Media Matters looks back at some -- but far from all -- of conservatives' incessant calls for impeachment below.
From the June 3 edition of Fox News' Fox & Friends:
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From the June 2 edition of Fox News' The Kelly File:
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Recent racist musings from the likes of rancher Cliven Bundy and LA Clippers owner Donald Sterling bring to light one of right-wing media's favorite misnomers -- that racism and bigotry are over. It's a dangerous fiction that's also surfaced in recent Supreme Court decisions, and one that provides cover for modern racists and policies that hurt minorities.
"Is there racism? I don't believe there's racism," asserted Fox News' Eric Bolling, echoing a refrain that's become common place inside the conservative bubble.
For example, Fox contributor Charles Krauthammer has argued that policies protecting against racial discrimination are no longer necessary because they're about giving "advantages to people who 50 years ago" were disadvantaged. Co-host of Fox's The Five Andrea Tantaros argued civil rights laws are no longer needed "because there is equality." According to Bill O'Reilly, racism is "an individual problem," "not a country problem," and America's sad history of discrimination is "all in the past."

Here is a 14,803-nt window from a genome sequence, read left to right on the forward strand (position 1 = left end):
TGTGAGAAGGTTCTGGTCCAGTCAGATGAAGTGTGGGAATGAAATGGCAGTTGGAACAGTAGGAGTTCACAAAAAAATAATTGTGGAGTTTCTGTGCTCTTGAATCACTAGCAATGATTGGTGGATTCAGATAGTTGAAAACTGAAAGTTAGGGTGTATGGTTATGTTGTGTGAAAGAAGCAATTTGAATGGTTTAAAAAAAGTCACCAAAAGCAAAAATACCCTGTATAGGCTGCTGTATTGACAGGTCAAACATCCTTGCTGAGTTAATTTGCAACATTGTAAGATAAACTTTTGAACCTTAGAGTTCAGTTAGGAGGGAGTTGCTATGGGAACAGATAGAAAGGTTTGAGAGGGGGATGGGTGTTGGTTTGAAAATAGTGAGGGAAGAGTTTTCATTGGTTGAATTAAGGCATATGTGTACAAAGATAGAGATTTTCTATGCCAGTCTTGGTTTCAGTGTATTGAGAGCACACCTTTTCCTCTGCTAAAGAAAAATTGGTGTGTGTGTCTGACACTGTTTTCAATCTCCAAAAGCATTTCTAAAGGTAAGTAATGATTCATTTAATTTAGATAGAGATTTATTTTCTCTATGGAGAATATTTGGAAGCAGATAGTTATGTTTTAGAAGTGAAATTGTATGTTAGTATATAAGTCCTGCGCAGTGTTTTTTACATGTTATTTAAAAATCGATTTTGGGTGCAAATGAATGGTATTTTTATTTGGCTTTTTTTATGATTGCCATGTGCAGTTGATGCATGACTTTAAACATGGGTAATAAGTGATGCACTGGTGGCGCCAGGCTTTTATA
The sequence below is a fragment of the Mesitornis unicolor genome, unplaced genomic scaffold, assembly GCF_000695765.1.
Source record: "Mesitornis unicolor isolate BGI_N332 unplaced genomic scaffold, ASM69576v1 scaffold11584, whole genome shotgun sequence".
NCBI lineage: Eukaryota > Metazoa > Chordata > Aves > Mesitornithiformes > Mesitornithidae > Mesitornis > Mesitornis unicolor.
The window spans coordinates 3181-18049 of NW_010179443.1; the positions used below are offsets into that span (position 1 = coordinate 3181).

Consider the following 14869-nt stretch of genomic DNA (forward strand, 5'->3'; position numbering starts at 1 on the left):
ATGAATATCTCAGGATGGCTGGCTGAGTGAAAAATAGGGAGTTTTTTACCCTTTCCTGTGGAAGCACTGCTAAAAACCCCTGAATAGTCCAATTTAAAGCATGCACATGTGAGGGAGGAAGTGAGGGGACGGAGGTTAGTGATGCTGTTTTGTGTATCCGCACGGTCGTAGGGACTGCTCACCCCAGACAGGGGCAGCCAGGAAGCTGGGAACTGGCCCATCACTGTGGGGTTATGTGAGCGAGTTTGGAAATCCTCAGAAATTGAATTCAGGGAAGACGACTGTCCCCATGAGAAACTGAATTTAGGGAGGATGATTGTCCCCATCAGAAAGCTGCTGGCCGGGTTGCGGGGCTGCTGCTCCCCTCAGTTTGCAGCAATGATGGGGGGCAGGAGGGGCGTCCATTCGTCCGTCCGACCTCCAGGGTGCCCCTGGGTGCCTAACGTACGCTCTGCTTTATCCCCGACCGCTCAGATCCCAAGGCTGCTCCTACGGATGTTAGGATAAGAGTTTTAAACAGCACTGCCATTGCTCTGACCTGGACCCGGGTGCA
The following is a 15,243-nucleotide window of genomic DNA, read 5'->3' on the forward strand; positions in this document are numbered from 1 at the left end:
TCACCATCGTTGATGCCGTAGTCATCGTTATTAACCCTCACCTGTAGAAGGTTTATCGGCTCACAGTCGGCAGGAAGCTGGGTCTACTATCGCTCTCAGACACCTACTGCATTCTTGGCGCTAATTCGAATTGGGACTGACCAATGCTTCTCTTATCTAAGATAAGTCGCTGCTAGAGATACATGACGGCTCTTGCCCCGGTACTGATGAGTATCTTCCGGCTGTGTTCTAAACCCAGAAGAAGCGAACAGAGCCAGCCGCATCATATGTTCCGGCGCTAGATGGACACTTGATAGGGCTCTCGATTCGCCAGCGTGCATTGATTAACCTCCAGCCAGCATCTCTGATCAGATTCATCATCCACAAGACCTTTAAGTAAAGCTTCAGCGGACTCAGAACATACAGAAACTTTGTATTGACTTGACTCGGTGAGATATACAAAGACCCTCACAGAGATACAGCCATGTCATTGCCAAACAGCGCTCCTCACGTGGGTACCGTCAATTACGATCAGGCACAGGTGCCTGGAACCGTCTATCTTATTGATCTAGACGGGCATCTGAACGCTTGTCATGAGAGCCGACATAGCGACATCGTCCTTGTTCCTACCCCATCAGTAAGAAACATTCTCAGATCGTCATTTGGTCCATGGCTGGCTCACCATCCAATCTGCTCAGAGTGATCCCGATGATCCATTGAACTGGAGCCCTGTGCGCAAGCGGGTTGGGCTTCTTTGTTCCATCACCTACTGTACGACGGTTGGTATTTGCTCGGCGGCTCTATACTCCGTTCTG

This readiness to ignore the existence of racism provides cover for intolerance on the fringe. Over the last month, right-wing media propelled Nevada rancher Cliven Bundy to folk hero status for cheating the federal government out of millions, only to sprint away from him when was caught on tape wondering if black people were better off as slaves.
While many Fox News hosts and contributors eventually condemned Bundy and Sterling's racism, the rhetoric is largely reminiscent of right-wing media's stereotypes of minorities and denial of the existence of racism -- In the wake of their racist rants, both Bundy and Sterling denied they held any racist views.
Bundy and Sterling are extreme examples of cognitive dissonance, but the racism-denialist mindset is a pervasive and dangerous one.
Right-wing media's dismissal of racism has most recently surfaced in the wake of the recent April 22 Supreme Court decision in Schuette v. BAMN, that effectively overturned decades of civil rights precedent and gutted a core component of equal protection law by giving Michigan voters the power to change their state's constitution to ban race-based considerations for university admissions.
As Jeffrey Toobin described, the conservative majority took the position of "blame-shifting," suggesting that "the debate over affirmative action should and could take place in a genteel, controversy-free zone." He wrote:
Bundy and Sterling represent an ugly corner of contemporary American life, but it is one that is entirely invisible in recent Supreme Court rulings. In the Roberts Court, there are no Bundys and Sterlings; the real targets of the conservative majority are those who've spent their lives fighting the Bundys and Sterlings of the world.
In her dissenting opinion, Justice Sonia Sotomayor wrote about a country where the Bundys and Sterlings still hold considerable sway. Indeed, she went beyond the simple bigotry of the Bundys and Sterlings and found that more subtle wounds of racism still exist in this country. "Race matters," she wrote, "because of the slights, the snickers, the silent judgments that reinforce that most crippling of thoughts: 'I do not belong here.'"